Skates might be one of your most important pieces of equipment but your stick is your most important tool. The best way to measure your stick is to stand in your stocking feet, without your skates on a flat surface. Place the bottom of your stick on the ground between your feet. Lean the stick straight up-and-down so that the handle of the stick touches the tip of your nose. The general rule is to mark the stick at this point and cut the handle on your mark. A defenseman may want to use a longer stick to give them a longer reach for poking the puck away and a forward may want to use a shorter stick to help them stickhandle better.
Generally manufactured with a standard square shape these are generally the heaviest sticks. They have good value but have poor shaft consistency and may break easier.
Can be found in different shapes, weights and flexes. A composite stick should be purchased for improved shaft consistency, shot speed, shot accuracy and its lighter weight.
What about safety?
Hockey ensure players are outfitted with safety equipment while coaches and trainers undergo a series of certification programs to ensure the highest level of training as possible.
Hockey is a contact sport. "Contact" means that due to the fast-pace of the game, players will come in contact with one another in some form. Most levels of hockey above the age of twelve, permit "Checking" as a strategy. Checking is primarily played at the competitive level while most Recreational levels do not permit Checking.
Teamwork extends beyond the teams playing on the ice. Communication between Referees, Trainers and Coaches is vital to maintaining a safe environment.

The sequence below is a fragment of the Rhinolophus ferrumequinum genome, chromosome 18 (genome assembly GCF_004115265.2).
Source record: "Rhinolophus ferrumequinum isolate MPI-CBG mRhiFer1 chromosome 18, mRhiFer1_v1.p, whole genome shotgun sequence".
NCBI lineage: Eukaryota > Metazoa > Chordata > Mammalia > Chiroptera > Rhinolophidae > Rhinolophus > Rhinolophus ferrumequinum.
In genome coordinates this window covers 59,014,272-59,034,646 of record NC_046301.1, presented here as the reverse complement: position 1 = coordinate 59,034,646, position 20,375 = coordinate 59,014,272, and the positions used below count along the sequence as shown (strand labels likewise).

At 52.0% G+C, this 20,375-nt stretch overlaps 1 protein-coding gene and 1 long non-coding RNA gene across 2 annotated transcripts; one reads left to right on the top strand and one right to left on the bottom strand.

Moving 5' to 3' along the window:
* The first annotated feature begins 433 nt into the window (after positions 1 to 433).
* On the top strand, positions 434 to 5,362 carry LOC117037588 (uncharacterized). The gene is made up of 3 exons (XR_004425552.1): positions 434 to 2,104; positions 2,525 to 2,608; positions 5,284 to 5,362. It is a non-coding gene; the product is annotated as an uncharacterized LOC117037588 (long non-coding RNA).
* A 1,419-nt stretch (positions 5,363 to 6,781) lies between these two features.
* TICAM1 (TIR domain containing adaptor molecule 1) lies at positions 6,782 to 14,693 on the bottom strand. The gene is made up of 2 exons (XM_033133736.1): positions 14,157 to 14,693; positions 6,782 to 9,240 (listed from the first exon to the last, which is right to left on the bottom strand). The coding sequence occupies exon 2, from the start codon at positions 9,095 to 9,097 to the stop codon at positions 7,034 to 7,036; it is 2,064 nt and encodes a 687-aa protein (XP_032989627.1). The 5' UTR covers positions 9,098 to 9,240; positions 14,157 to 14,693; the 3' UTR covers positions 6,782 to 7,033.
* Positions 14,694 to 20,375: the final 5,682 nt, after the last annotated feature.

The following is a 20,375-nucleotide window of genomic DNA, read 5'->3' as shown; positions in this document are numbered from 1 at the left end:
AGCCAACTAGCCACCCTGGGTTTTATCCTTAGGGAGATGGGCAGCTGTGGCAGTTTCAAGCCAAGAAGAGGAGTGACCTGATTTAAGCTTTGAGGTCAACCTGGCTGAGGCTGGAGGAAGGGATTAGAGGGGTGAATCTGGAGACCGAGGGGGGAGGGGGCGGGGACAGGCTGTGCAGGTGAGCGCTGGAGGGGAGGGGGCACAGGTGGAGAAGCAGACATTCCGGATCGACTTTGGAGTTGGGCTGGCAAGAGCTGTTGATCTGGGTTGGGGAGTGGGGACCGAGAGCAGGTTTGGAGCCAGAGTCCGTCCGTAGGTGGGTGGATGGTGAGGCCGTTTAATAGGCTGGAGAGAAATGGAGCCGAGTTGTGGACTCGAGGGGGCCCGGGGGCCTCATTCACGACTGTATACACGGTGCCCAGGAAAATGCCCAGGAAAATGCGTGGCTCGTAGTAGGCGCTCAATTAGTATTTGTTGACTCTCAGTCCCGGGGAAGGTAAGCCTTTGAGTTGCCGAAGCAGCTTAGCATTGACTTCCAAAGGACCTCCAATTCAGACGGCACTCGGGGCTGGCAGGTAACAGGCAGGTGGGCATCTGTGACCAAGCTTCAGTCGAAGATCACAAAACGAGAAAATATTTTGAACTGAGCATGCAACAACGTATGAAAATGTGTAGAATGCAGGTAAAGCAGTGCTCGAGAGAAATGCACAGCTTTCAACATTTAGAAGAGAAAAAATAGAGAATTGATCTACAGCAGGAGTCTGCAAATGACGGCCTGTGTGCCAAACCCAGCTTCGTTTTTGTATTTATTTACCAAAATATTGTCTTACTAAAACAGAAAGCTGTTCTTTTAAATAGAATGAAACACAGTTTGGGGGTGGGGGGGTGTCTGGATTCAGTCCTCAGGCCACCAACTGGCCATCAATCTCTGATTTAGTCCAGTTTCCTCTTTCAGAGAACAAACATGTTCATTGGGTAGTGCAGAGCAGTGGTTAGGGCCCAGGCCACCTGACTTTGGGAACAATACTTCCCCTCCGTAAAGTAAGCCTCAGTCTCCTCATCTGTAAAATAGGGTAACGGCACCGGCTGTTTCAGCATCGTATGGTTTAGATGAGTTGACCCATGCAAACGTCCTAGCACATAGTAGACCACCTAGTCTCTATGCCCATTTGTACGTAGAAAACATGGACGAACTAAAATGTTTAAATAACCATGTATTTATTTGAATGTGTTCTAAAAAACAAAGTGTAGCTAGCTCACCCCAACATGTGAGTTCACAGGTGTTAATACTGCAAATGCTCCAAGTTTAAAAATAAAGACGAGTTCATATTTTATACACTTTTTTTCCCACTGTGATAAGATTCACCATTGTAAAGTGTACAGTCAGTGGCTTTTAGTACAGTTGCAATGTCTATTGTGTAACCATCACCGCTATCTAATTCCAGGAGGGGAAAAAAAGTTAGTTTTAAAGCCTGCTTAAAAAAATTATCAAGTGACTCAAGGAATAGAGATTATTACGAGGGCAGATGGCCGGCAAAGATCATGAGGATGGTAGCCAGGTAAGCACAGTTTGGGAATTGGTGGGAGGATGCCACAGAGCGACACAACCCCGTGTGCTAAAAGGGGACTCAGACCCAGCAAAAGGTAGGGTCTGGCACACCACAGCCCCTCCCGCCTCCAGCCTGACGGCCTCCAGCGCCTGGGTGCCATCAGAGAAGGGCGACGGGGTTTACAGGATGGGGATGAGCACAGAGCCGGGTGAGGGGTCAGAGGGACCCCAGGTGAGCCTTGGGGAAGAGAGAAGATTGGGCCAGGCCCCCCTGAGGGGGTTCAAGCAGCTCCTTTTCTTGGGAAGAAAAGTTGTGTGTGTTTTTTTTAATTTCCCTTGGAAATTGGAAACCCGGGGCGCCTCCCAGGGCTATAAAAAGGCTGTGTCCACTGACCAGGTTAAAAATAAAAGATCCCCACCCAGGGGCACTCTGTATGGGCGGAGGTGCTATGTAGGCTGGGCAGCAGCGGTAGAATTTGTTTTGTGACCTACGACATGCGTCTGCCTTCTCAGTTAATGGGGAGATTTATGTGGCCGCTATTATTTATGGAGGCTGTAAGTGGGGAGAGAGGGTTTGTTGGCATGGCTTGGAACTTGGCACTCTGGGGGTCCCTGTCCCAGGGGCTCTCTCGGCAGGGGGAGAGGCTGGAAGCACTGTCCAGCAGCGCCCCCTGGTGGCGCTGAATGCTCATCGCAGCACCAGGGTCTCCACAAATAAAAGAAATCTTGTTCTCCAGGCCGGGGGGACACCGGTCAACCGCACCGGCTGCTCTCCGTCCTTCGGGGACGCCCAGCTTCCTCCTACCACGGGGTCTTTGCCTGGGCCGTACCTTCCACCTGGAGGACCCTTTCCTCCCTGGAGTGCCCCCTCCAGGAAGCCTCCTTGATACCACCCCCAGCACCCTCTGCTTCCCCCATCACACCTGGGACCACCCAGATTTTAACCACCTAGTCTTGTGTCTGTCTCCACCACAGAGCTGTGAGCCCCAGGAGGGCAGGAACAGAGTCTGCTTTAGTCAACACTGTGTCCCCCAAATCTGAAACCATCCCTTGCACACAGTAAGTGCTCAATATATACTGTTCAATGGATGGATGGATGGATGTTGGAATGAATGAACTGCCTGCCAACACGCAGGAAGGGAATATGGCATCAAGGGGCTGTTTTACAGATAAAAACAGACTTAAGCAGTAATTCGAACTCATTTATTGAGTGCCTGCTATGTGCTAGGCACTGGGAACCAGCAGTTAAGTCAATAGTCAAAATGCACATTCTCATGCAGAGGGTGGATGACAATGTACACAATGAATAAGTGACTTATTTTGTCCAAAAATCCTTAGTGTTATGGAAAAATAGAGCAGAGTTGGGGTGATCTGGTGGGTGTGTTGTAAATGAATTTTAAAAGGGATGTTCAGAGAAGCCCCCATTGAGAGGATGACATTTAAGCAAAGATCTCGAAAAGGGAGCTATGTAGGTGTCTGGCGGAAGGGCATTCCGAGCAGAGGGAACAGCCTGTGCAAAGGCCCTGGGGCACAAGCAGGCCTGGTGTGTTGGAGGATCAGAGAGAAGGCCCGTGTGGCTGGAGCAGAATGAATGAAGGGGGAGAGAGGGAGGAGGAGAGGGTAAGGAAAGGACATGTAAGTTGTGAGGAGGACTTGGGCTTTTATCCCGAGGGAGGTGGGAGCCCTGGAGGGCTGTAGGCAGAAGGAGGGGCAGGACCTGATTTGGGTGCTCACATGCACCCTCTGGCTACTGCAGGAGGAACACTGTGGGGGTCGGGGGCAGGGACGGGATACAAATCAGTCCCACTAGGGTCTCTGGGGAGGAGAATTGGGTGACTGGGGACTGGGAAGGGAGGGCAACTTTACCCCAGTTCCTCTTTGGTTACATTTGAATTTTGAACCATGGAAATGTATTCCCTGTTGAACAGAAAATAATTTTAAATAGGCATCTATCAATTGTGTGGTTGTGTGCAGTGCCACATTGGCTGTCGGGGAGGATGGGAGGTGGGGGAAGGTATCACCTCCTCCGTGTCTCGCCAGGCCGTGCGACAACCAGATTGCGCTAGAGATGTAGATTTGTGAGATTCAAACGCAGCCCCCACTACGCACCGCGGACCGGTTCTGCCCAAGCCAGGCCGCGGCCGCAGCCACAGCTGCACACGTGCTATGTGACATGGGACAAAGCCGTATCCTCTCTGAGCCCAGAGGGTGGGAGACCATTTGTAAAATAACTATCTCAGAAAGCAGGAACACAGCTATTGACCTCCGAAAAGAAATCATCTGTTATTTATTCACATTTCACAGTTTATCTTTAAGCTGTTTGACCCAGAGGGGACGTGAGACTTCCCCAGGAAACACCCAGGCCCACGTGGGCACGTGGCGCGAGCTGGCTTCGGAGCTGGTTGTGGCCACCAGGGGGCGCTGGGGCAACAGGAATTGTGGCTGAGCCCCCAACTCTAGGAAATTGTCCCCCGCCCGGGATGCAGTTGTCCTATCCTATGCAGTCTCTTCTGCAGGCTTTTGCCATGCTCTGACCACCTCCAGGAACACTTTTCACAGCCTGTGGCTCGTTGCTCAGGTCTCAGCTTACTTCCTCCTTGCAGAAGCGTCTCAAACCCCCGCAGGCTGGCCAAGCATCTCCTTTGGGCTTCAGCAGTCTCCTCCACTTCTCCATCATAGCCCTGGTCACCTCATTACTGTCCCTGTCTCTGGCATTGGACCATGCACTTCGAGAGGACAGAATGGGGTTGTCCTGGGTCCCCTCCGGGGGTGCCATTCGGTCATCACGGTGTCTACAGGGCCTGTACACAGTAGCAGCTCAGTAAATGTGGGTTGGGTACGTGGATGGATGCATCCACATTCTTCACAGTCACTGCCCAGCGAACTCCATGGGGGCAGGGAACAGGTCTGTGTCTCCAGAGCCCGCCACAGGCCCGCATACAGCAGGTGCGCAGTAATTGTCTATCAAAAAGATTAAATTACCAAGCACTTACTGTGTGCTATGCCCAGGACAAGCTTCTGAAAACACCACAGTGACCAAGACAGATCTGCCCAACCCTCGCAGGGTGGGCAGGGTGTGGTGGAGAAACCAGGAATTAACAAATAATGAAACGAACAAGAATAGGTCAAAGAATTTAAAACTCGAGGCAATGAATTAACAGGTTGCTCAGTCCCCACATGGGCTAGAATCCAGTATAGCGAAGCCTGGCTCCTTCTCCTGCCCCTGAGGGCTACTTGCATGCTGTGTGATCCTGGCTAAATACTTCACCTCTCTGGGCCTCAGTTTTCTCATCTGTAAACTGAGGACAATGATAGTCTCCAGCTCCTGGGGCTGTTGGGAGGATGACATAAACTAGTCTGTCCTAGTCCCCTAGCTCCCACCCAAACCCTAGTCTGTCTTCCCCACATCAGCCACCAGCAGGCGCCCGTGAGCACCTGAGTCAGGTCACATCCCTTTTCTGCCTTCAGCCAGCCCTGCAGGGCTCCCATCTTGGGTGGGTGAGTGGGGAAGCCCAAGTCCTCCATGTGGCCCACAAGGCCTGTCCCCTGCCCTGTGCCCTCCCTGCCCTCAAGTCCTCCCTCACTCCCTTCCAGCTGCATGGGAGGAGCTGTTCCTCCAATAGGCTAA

Your investment to Play Hockey
Like all activities, hockey can be a commitment for you and your child. It is important that you understand what your financial and time investment will be.
Aside from equipment, annual fees can be the biggest investment for a parent. Speak with your local Association about what is included as part of your registration fees. Ask how much money is allocated towards items such as ice time, administration, officials, and travel. Your team also sets a budget for things like tournaments, buses, hotels, team apparel and fundraising. Talk about this at the first parent meeting to clearly understand how much money will be required this season.
Estimated Registration Fees for Minor Hockey
(includes ice time, officials, administration)
Time is another investment for parents and players. Recreational hockey can play as little as once a week while Representative hockey can require a greater time commitment. Balancing a busy work or school schedule with hockey practices and games can be a challenge. Prior to registering, consult your family members to ensure that your child(ren) will be able to commit to hockey while maintaining the school priorities.